–It depends. Bruce Willis had time to prepare press releases announcing his retirement so that makes us think his illness evolved slowly, like neurodegenerative illnesses do. On the other hand if someone has a stroke, they go from being able to speak to not being able to, just like that. It is a sudden change and that indicates what the cause might be.
–And when it happens, how do people manage the helplessness of wanting to express themselves verbally but not being able to?
–It depends on the severity of the aphasia. About 30 per cent of secondary aphasias are serious, although that does not necessarily mean they are not going to improve. However, aphasia is a devastating disorder. In a study carried out in Toronto, Canada, in 2010, they asked 65,000 elderly people in care homes what most affected their quality of life. Aphasia was number one, ahead of cancer and tetraplegia. When someone loses the ability to speak they are going to lose their job, their finances will be affected, their relationships with family and friends are going to be different, they are at greater risk of suffering depression, anxiety and frustration. They will lose autonomy, because sometimes they can't move. Aphasia is the cornerstone, but there are a number of knock-on effects that reduce quality of life. That's why our job is not just to deal with the language problems, but all the associated side-effects.
–What is the darkest side of this disorder?
–The worst case is when there are a lot of side effects. There are many serious and even fatal illnesses which for a long time do not create the same impediments. For example, a patient diagnosed with amyotrophic lateral sclerosis, which is also devastating, can live acceptably for the early years. However, someone with aphasia loses so much from the first day. The only difference from the rest is that they may recover, at least partially.
–Are there unmistakeable signs that something is not right?
–Yes. The first is someone's ability to communicate as they usually do, difficulty in remembering certain words or slow communication. They also start to say words that don't make sense, may not understand what they read, or be able to read aloud, or write. Those all indicate an alteration in language and are a warning sign, especially if they happen suddenly. In neurodegenerative illnesses, the most common symptom is an inability to pronounce words, for example if they want to say 'cup' but can't. They know what they want to say, but can't access the word to speak it.
–And do the authorities provide suitable treatment?
–Stroke units play an essential role in early diagnosis in order to reverse the effects so aphasia does not occur or, if it does, it is less severe. When it comes to chronic care, I think it could be improved. As society doesn't know what aphasia is, the State doesn't pay much attention to it. The resources are good, but could be optimised. Remote care is one of the most-used methods during the pandemic and it is more economical than in-person therapies. I hope it will continue. In fact, we have a project which aims to show that online therapy can work and is cheaper to apply. It reduces the costs and doesn't leave the patients isolated, because one of the reasons aphasia patients give up on their therapies is the problem of transport.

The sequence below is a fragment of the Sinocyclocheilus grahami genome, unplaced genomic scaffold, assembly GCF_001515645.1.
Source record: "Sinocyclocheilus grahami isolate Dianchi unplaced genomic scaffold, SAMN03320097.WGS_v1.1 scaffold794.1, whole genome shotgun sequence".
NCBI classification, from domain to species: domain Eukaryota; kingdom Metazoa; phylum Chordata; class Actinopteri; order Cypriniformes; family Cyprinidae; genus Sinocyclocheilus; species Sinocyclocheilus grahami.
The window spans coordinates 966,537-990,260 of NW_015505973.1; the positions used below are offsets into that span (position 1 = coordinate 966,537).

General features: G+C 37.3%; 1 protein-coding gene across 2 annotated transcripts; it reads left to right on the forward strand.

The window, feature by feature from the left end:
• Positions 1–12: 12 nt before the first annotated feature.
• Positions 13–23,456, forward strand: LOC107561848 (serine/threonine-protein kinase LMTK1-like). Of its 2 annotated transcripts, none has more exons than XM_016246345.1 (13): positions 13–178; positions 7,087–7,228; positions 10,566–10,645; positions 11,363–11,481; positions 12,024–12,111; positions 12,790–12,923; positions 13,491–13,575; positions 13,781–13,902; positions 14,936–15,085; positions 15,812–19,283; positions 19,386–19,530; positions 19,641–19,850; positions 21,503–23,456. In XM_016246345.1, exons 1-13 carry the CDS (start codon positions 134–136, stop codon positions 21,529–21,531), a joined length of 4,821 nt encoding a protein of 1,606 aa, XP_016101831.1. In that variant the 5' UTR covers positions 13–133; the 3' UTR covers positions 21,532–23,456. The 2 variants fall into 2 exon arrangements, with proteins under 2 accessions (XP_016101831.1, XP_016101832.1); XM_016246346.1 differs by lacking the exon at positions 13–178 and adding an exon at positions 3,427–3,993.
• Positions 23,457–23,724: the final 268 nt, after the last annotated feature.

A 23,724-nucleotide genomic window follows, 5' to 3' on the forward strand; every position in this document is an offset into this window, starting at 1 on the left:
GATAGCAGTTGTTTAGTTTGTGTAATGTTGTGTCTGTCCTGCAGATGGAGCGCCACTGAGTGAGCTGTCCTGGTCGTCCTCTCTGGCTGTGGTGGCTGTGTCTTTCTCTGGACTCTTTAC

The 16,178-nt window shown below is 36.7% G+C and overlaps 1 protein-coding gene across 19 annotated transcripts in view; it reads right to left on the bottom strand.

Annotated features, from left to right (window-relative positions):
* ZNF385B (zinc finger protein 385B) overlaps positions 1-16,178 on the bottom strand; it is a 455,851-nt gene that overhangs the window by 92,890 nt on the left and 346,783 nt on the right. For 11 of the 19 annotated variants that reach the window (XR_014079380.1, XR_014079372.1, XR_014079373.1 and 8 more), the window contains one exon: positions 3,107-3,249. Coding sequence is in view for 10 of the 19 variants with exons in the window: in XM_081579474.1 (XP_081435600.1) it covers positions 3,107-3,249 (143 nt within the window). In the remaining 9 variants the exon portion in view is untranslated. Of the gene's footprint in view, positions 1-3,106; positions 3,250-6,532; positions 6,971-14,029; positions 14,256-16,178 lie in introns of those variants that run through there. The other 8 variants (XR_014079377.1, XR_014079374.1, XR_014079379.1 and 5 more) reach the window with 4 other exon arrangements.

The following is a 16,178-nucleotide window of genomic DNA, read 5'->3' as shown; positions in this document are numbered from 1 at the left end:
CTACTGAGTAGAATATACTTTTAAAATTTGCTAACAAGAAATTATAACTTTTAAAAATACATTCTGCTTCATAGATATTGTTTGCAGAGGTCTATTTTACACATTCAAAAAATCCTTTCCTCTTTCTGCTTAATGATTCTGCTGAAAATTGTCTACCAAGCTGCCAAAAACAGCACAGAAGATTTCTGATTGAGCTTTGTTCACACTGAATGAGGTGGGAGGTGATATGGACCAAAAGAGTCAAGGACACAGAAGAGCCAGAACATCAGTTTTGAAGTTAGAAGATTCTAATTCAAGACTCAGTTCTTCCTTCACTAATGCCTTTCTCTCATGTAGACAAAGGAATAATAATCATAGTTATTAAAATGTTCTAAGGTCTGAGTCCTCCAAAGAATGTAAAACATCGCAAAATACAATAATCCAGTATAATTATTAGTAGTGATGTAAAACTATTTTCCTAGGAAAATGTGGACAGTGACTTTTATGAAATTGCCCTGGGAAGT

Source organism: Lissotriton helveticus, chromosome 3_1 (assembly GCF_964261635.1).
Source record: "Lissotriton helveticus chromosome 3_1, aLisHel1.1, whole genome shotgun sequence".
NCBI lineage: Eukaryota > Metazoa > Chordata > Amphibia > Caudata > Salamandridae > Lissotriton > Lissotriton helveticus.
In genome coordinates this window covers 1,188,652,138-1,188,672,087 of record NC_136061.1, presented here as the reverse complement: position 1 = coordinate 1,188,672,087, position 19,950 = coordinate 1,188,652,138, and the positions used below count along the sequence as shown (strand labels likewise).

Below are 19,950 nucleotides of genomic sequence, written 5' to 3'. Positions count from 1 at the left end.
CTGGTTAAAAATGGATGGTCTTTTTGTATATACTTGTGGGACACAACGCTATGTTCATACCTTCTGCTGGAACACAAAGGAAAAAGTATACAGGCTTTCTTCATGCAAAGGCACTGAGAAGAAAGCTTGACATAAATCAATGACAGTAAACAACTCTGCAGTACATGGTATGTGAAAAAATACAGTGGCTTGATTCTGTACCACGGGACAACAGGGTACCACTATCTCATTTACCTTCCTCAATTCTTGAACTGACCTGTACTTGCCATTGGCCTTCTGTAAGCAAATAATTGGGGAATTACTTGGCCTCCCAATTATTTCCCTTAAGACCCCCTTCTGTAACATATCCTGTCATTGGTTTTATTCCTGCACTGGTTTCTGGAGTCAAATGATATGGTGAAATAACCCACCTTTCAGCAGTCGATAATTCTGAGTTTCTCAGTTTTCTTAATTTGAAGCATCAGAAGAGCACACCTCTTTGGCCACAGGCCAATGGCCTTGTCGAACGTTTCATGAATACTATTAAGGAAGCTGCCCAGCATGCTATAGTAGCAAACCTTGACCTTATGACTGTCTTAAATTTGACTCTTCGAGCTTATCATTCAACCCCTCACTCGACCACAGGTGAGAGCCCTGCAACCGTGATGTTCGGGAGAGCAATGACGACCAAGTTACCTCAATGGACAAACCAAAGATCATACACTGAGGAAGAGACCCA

–What role does your unit play?
–It was created in 2004 and since then the team, which is multidisciplinary, has increased in terms of researchers. There are psychologists, speech therapists, linguists, computer engineers (neuro-imaging) and neurologists to treat all aspects of the disorder. We have been pioneers in the treatment of aphasia with medication and we use it together with intensive rehabilitation and non-invasive brain stimulation techniques. Used together, the results are more robust.
–But at the moment your unit still only carries out research.
–It is a research unit with ongoing projects in which people who meet a number of criteria are welcome to participate. But not everyone with aphasia, because we are not a treatment centre. We would be overwhelmed if we tried to do both: in Andalucía alone, 7,000 people a year suffer a stroke. However, as a public institution, we do give free advice and analysis.
–What comes next?
-We now know a great deal about the left hemisphere and how the brain repairs itself, but one of the greatest challenges is identifying predictive factors. We would like to know whether someone is going to be able to recover fully or not, so that we can adapt our treatment strategy with that knowledge to hand and find what will work best for them.